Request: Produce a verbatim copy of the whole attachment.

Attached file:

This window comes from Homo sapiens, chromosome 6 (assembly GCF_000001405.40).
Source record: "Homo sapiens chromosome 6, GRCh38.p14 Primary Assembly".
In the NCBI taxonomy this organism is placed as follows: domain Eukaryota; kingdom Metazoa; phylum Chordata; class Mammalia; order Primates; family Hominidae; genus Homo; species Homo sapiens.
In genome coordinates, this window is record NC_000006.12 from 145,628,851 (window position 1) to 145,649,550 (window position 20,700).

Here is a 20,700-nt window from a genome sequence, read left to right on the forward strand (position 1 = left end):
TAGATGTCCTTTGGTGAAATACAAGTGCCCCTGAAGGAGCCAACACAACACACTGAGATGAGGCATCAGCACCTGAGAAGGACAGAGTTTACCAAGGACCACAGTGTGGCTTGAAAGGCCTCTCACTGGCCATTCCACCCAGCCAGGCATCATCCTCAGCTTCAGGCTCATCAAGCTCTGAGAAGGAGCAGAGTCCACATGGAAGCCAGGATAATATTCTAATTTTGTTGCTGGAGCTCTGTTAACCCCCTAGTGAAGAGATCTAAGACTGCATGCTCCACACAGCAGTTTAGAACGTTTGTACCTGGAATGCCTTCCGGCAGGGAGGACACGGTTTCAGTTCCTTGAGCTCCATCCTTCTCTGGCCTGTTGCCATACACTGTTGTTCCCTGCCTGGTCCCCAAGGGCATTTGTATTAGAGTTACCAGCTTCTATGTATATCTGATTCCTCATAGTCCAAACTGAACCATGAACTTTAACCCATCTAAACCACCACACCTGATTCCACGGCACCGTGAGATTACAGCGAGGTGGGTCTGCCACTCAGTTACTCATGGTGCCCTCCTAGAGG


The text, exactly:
This window comes from Homo sapiens, chromosome 6 (assembly GCF_000001405.40).
Source record: "Homo sapiens chromosome 6, GRCh38.p14 Primary Assembly".
In the NCBI taxonomy this organism is placed as follows: domain Eukaryota; kingdom Metazoa; phylum Chordata; class Mammalia; order Primates; family Hominidae; genus Homo; species Homo sapiens.
In genome coordinates, this window is record NC_000006.12 from 145,628,851 (window position 1) to 145,649,550 (window position 20,700).

Here is a 20,700-nt window from a genome sequence, read left to right on the forward strand (position 1 = left end):
TAGATGTCCTTTGGTGAAATACAAGTGCCCCTGAAGGAGCCAACACAACACACTGAGATGAGGCATCAGCACCTGAGAAGGACAGAGTTTACCAAGGACCACAGTGTGGCTTGAAAGGCCTCTCACTGGCCATTCCACCCAGCCAGGCATCATCCTCAGCTTCAGGCTCATCAAGCTCTGAGAAGGAGCAGAGTCCACATGGAAGCCAGGATAATATTCTAATTTTGTTGCTGGAGCTCTGTTAACCCCCTAGTGAAGAGATCTAAGACTGCATGCTCCACACAGCAGTTTAGAACGTTTGTACCTGGAATGCCTTCCGGCAGGGAGGACACGGTTTCAGTTCCTTGAGCTCCATCCTTCTCTGGCCTGTTGCCATACACTGTTGTTCCCTGCCTGGTCCCCAAGGGCATTTGTATTAGAGTTACCAGCTTCTATGTATATCTGATTCCTCATAGTCCAAACTGAACCATGAACTTTAACCCATCTAAACCACCACACCTGATTCCACGGCACCGTGAGATTACAGCGAGGTGGGTCTGCCACTCAGTTACTCATGGTGCCCTCCTAGAGG